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If You’re Horny for Live Music, Drive-In Concerts Are The Way To Go

2020 has been a rough year for live music.

What was shaping up to be a hell of a concert season was pretty much brought to a halt back in March because of the Coronavirus pandemic. Eric Church said that he doesn’t expect to be touring again until the summer or fall of 2021. Some artists recently decided to hold live concerts packed with fans, and quickly got shit on by fans and fellow artists alike.

Like Kenny Chesney said, the fans are horny for live music. And artists are ready to get back out on the road playing music – and paying their bands and crews. Unfortunately, it doesn’t seem like the “traditional” concerts are going to be coming back any time soon with the virus still surging around the country and states putting restrictions back in place. But that doesn’t mean that you won’t be able to see a live show, because drive-in concerts could be the answer to our problems (for now, at least).

When the idea of drive-in concerts first popped up, I’ll admit I was skeptical (ok, not just skeptical, I thought it was a fucking terrible idea). Who wants to sit in their car and watch a concert? How do you drink or dance if you’re stuck in your car? Would you even be able to see the stage?

Well, I went to my first drive-in concert this weekend and I’m man enough to admit that I was wrong…

It. Was. Awesome.

This past weekend, Live Nation held a series of “Live From the Drive-In” shows in multiple cities, featuring artists like Jon Pardi, Brad Paisley and Darius Rucker. So when I saw that Jon Pardi would be playing in Nashville, I decided to give it a try. I mean, worst case scenario I get to sit in my car and hear Jon Pardi play live for an hour and a half, right?

And by the way, we’re not talking about that pre-recorded Garth Brooks bullshit where you pay over $100 bucks a car to watch a glorified concert special on DVD, we’re talking real deal, live music.

Tickets were sold by the car, with a maximum of four people per car. There were three different price levels available based on distance from the stage, ranging from $200 – $300 per car (after Live Nation’s bullshit fees) – so $50 – $75 per person if you have four people in a car. Not bad, especially for Live Nation ticket prices.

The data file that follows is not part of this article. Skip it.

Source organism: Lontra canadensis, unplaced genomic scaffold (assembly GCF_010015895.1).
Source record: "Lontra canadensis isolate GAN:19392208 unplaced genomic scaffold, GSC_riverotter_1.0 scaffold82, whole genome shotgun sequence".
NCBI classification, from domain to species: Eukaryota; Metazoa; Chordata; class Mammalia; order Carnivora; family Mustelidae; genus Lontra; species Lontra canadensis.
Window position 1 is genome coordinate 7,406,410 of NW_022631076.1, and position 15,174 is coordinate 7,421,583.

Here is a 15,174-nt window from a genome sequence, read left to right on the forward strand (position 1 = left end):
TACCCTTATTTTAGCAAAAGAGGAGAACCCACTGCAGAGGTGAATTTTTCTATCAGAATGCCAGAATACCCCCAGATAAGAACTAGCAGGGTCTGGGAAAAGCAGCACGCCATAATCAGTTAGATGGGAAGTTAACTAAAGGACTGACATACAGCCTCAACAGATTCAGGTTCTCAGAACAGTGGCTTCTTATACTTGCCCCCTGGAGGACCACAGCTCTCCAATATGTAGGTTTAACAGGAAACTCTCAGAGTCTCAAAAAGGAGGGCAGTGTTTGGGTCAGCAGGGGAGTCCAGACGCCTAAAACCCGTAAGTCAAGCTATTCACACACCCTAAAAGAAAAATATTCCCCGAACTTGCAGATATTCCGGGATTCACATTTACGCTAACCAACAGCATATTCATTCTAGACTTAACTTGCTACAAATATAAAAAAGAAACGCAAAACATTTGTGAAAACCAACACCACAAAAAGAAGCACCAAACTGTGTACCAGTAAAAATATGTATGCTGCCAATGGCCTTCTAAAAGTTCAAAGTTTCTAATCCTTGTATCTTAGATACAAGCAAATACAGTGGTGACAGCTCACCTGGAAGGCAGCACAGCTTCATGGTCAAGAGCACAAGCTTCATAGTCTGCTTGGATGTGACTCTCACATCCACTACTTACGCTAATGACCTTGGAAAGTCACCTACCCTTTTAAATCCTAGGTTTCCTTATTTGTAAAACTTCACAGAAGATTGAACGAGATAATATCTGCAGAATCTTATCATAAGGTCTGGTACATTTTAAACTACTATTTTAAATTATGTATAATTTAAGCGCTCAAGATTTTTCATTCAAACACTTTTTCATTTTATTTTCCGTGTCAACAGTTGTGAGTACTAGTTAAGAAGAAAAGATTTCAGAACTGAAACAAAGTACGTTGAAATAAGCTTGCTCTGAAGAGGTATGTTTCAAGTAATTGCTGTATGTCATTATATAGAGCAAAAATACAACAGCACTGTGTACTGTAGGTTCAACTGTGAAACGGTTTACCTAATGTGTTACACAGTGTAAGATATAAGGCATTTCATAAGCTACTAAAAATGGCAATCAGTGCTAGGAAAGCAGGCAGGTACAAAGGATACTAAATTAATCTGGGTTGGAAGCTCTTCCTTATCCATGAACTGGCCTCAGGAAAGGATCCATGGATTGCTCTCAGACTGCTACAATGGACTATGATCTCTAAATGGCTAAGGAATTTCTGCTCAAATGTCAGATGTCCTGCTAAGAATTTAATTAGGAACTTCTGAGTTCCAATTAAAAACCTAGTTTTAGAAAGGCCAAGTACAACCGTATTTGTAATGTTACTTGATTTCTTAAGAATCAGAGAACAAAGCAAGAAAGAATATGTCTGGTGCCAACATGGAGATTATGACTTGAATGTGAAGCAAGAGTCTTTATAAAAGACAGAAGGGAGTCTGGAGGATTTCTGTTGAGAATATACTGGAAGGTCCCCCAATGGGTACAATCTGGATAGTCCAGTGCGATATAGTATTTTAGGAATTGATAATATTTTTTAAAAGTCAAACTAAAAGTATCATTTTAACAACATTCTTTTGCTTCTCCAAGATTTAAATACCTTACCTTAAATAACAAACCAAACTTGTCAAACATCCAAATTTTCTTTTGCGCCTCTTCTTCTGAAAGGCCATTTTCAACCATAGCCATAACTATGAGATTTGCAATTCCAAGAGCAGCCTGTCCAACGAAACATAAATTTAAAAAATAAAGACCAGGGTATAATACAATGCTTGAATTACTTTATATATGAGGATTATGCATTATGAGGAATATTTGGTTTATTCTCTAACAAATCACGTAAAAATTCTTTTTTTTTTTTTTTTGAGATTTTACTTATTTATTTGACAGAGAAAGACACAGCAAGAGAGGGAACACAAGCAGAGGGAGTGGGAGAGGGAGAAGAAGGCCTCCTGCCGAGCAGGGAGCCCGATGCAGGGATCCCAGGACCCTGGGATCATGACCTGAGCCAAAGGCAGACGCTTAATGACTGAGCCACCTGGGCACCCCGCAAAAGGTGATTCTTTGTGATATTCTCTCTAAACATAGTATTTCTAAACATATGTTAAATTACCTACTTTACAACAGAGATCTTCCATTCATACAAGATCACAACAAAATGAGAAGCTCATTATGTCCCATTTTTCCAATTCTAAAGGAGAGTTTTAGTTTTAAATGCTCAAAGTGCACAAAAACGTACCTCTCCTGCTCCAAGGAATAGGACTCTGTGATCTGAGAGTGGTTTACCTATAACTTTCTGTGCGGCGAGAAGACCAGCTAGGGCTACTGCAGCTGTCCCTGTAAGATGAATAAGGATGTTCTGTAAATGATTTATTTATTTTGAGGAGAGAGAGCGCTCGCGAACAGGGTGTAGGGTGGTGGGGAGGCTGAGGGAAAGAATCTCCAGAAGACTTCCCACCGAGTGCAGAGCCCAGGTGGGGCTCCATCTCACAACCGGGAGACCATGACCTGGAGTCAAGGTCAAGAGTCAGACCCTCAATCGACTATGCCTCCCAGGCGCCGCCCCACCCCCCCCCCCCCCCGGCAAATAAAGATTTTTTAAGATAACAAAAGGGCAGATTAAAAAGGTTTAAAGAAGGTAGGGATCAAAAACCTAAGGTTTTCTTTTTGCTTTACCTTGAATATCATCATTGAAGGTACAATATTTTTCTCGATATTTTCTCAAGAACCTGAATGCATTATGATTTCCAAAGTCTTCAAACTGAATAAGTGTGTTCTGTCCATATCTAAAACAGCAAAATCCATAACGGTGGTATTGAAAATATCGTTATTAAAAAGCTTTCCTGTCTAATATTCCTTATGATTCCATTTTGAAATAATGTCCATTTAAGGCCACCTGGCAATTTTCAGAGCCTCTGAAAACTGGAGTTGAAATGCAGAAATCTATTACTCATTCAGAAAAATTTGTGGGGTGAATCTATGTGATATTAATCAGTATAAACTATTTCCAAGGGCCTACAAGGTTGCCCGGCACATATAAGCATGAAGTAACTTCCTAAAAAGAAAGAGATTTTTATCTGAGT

When we got to the concert (which was in the parking lot of Nissan Stadium), we were directed to our parking spot – or, more accurately, three spots. The lot was broken up so that each car was assigned a space made up of three parking spots: One in the middle to park your car, one to the right for tailgating and watching the concert, and one to the left that was taped off and empty to allow for social distancing. We brought lawn chairs, but others had tables set up in their tailgating spot for food and drinks, and some just used the space for dancing during the show.

Now we get to the best part: BYOB. Instead of waiting in line to pay $15 for a warm draft beer, you can just load up your cooler in your trunk and black out on a budget (unless you’re the driver, of course). We filled up our cooler with Jack Daniels (and White Claws for the ladies), picked up some pizzas on our way to the concert, and didn’t have to spend a dime once we got to the show. There were limited concessions available that you could order through your phone and have them delivered directly to your parking spot – but why would you order an overpriced beer and burger when you could just bring your own?

The atmosphere was just like one big tailgate. (I mean, who doesn’t love tailgating?) And the best part was we didn’t even have to leave the parking lot to watch the concert.

Once the show started, some people chose to watch from their cars (or the bed of their trucks, or standing out of their sunroof), but most were standing in their tailgate spot dancing, singing, and drinking along just like they would be at any other concert. The only difference is that we were six feet away from everybody around us. And if you hate the crowds around you at concerts, this might just be the answer to your prayers.

Obviously Jon Pardi put on a hell of a show, but the main takeaway for me from the evening was that there’s a way to have live music right now, and do it in a way that’s both safe and fun. Now, I know there are logistical challenges that limit where these concerts can be done, and not every artist is going to want to play drive-in shows just to get back on stage. But if you’re horny for live music and want to get back to a show, check out a drive-in concert if you get the chance. You won’t be disappointed.

And if there are any artists who are skeptical about whether or not they could give their fans the true concert experience at a drive-in show, my advice would be to give it a try. Because I know that everybody around us Friday night was having the time of their lives. It was just the right “Heartache Medication” that we all needed right now.

Here’s the scene from Brad’s gig.

Get your official “Horny For Live Music” shirt HERE.

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